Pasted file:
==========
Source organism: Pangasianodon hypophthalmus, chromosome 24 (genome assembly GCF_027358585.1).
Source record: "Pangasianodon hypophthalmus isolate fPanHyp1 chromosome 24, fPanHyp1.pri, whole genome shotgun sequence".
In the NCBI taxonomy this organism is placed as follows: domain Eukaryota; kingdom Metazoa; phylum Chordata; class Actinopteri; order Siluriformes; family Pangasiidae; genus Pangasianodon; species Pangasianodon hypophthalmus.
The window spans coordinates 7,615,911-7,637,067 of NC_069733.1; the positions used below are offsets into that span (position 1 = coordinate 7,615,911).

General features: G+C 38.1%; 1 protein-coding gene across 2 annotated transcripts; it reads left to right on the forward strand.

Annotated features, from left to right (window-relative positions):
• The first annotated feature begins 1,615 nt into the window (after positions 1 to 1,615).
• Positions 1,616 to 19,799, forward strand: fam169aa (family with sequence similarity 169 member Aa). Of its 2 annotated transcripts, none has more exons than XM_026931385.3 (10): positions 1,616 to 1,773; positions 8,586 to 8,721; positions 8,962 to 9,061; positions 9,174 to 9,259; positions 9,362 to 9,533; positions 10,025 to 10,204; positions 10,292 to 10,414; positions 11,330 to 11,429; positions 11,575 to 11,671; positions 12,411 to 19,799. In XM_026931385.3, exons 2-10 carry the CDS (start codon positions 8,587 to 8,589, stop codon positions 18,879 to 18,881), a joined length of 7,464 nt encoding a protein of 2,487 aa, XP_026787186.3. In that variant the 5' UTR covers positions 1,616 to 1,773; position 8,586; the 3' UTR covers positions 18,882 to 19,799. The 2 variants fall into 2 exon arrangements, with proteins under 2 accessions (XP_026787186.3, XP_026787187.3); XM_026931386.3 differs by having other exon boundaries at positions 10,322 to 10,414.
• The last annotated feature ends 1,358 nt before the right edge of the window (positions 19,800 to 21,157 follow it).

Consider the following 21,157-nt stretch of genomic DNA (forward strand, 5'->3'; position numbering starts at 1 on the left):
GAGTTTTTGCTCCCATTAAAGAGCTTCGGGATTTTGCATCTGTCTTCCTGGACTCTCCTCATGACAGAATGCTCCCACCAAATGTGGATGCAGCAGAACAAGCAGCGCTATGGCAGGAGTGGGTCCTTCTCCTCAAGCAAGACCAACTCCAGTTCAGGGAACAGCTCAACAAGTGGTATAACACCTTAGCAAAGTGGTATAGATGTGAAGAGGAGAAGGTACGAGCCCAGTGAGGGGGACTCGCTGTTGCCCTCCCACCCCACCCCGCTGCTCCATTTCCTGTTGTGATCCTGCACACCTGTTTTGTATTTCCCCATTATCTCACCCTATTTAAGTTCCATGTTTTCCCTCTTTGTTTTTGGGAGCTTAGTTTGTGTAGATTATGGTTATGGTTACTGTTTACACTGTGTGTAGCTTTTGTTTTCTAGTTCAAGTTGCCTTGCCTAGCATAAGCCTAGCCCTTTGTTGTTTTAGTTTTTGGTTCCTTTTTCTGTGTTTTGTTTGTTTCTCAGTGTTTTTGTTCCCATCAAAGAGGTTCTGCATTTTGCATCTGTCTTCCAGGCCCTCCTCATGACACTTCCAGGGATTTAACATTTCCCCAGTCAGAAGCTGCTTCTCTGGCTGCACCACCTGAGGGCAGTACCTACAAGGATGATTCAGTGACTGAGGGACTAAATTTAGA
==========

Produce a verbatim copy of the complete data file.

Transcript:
Source organism: Pangasianodon hypophthalmus, chromosome 24 (genome assembly GCF_027358585.1).
Source record: "Pangasianodon hypophthalmus isolate fPanHyp1 chromosome 24, fPanHyp1.pri, whole genome shotgun sequence".
In the NCBI taxonomy this organism is placed as follows: domain Eukaryota; kingdom Metazoa; phylum Chordata; class Actinopteri; order Siluriformes; family Pangasiidae; genus Pangasianodon; species Pangasianodon hypophthalmus.
The window spans coordinates 7,615,911-7,637,067 of NC_069733.1; the positions used below are offsets into that span (position 1 = coordinate 7,615,911).

General features: G+C 38.1%; 1 protein-coding gene across 2 annotated transcripts; it reads left to right on the forward strand.

Annotated features, from left to right (window-relative positions):
• The first annotated feature begins 1,615 nt into the window (after positions 1 to 1,615).
• Positions 1,616 to 19,799, forward strand: fam169aa (family with sequence similarity 169 member Aa). Of its 2 annotated transcripts, none has more exons than XM_026931385.3 (10): positions 1,616 to 1,773; positions 8,586 to 8,721; positions 8,962 to 9,061; positions 9,174 to 9,259; positions 9,362 to 9,533; positions 10,025 to 10,204; positions 10,292 to 10,414; positions 11,330 to 11,429; positions 11,575 to 11,671; positions 12,411 to 19,799. In XM_026931385.3, exons 2-10 carry the CDS (start codon positions 8,587 to 8,589, stop codon positions 18,879 to 18,881), a joined length of 7,464 nt encoding a protein of 2,487 aa, XP_026787186.3. In that variant the 5' UTR covers positions 1,616 to 1,773; position 8,586; the 3' UTR covers positions 18,882 to 19,799. The 2 variants fall into 2 exon arrangements, with proteins under 2 accessions (XP_026787186.3, XP_026787187.3); XM_026931386.3 differs by having other exon boundaries at positions 10,322 to 10,414.
• The last annotated feature ends 1,358 nt before the right edge of the window (positions 19,800 to 21,157 follow it).

Consider the following 21,157-nt stretch of genomic DNA (forward strand, 5'->3'; position numbering starts at 1 on the left):
GAGTTTTTGCTCCCATTAAAGAGCTTCGGGATTTTGCATCTGTCTTCCTGGACTCTCCTCATGACAGAATGCTCCCACCAAATGTGGATGCAGCAGAACAAGCAGCGCTATGGCAGGAGTGGGTCCTTCTCCTCAAGCAAGACCAACTCCAGTTCAGGGAACAGCTCAACAAGTGGTATAACACCTTAGCAAAGTGGTATAGATGTGAAGAGGAGAAGGTACGAGCCCAGTGAGGGGGACTCGCTGTTGCCCTCCCACCCCACCCCGCTGCTCCATTTCCTGTTGTGATCCTGCACACCTGTTTTGTATTTCCCCATTATCTCACCCTATTTAAGTTCCATGTTTTCCCTCTTTGTTTTTGGGAGCTTAGTTTGTGTAGATTATGGTTATGGTTACTGTTTACACTGTGTGTAGCTTTTGTTTTCTAGTTCAAGTTGCCTTGCCTAGCATAAGCCTAGCCCTTTGTTGTTTTAGTTTTTGGTTCCTTTTTCTGTGTTTTGTTTGTTTCTCAGTGTTTTTGTTCCCATCAAAGAGGTTCTGCATTTTGCATCTGTCTTCCAGGCCCTCCTCATGACACTTCCAGGGATTTAACATTTCCCCAGTCAGAAGCTGCTTCTCTGGCTGCACCACCTGAGGGCAGTACCTACAAGGATGATTCAGTGACTGAGGGACTAAATTTAGA